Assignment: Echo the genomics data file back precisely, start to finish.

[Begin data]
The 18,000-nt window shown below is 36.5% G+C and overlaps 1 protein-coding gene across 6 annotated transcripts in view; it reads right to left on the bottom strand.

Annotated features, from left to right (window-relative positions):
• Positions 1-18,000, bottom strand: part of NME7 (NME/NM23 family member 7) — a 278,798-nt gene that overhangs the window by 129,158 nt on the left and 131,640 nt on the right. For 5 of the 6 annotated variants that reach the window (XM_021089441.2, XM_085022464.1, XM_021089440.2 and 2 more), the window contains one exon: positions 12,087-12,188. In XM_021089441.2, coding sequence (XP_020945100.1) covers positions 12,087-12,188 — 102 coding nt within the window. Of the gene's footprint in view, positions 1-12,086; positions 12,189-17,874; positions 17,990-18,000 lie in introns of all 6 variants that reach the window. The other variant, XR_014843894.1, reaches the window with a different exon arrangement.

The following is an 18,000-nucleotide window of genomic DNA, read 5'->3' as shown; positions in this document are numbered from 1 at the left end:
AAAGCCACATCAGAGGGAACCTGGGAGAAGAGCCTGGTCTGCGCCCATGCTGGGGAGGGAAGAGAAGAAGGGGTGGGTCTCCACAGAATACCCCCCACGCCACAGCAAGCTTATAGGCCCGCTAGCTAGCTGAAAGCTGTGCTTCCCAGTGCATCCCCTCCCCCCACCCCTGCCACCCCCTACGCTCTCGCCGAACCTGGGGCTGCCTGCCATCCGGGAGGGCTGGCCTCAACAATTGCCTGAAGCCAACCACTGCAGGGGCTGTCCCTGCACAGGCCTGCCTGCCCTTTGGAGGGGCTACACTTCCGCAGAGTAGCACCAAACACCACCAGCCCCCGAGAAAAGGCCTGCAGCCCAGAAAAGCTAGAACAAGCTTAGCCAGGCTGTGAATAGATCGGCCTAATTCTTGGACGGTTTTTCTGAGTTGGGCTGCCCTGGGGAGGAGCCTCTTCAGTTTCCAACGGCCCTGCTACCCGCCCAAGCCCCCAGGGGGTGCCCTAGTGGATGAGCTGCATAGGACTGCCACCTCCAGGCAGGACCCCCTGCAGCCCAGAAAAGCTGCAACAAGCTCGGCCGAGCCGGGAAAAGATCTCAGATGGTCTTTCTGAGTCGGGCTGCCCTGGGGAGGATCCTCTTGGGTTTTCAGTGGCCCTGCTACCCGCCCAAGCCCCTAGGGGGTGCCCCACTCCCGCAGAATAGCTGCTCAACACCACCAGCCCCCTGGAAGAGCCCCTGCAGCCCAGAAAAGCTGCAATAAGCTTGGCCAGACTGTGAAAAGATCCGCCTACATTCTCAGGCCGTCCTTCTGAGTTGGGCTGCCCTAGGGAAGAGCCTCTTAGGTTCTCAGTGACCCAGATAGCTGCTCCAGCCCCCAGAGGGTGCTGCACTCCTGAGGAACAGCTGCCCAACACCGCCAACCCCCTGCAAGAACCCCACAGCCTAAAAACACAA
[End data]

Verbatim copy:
The 18,000-nt window shown below is 36.5% G+C and overlaps 1 protein-coding gene across 6 annotated transcripts in view; it reads right to left on the bottom strand.

Annotated features, from left to right (window-relative positions):
• Positions 1-18,000, bottom strand: part of NME7 (NME/NM23 family member 7) — a 278,798-nt gene that overhangs the window by 129,158 nt on the left and 131,640 nt on the right. For 5 of the 6 annotated variants that reach the window (XM_021089441.2, XM_085022464.1, XM_021089440.2 and 2 more), the window contains one exon: positions 12,087-12,188. In XM_021089441.2, coding sequence (XP_020945100.1) covers positions 12,087-12,188 — 102 coding nt within the window. Of the gene's footprint in view, positions 1-12,086; positions 12,189-17,874; positions 17,990-18,000 lie in introns of all 6 variants that reach the window. The other variant, XR_014843894.1, reaches the window with a different exon arrangement.

The following is an 18,000-nucleotide window of genomic DNA, read 5'->3' as shown; positions in this document are numbered from 1 at the left end:
AAAGCCACATCAGAGGGAACCTGGGAGAAGAGCCTGGTCTGCGCCCATGCTGGGGAGGGAAGAGAAGAAGGGGTGGGTCTCCACAGAATACCCCCCACGCCACAGCAAGCTTATAGGCCCGCTAGCTAGCTGAAAGCTGTGCTTCCCAGTGCATCCCCTCCCCCCACCCCTGCCACCCCCTACGCTCTCGCCGAACCTGGGGCTGCCTGCCATCCGGGAGGGCTGGCCTCAACAATTGCCTGAAGCCAACCACTGCAGGGGCTGTCCCTGCACAGGCCTGCCTGCCCTTTGGAGGGGCTACACTTCCGCAGAGTAGCACCAAACACCACCAGCCCCCGAGAAAAGGCCTGCAGCCCAGAAAAGCTAGAACAAGCTTAGCCAGGCTGTGAATAGATCGGCCTAATTCTTGGACGGTTTTTCTGAGTTGGGCTGCCCTGGGGAGGAGCCTCTTCAGTTTCCAACGGCCCTGCTACCCGCCCAAGCCCCCAGGGGGTGCCCTAGTGGATGAGCTGCATAGGACTGCCACCTCCAGGCAGGACCCCCTGCAGCCCAGAAAAGCTGCAACAAGCTCGGCCGAGCCGGGAAAAGATCTCAGATGGTCTTTCTGAGTCGGGCTGCCCTGGGGAGGATCCTCTTGGGTTTTCAGTGGCCCTGCTACCCGCCCAAGCCCCTAGGGGGTGCCCCACTCCCGCAGAATAGCTGCTCAACACCACCAGCCCCCTGGAAGAGCCCCTGCAGCCCAGAAAAGCTGCAATAAGCTTGGCCAGACTGTGAAAAGATCCGCCTACATTCTCAGGCCGTCCTTCTGAGTTGGGCTGCCCTAGGGAAGAGCCTCTTAGGTTCTCAGTGACCCAGATAGCTGCTCCAGCCCCCAGAGGGTGCTGCACTCCTGAGGAACAGCTGCCCAACACCGCCAACCCCCTGCAAGAACCCCACAGCCTAAAAACACAA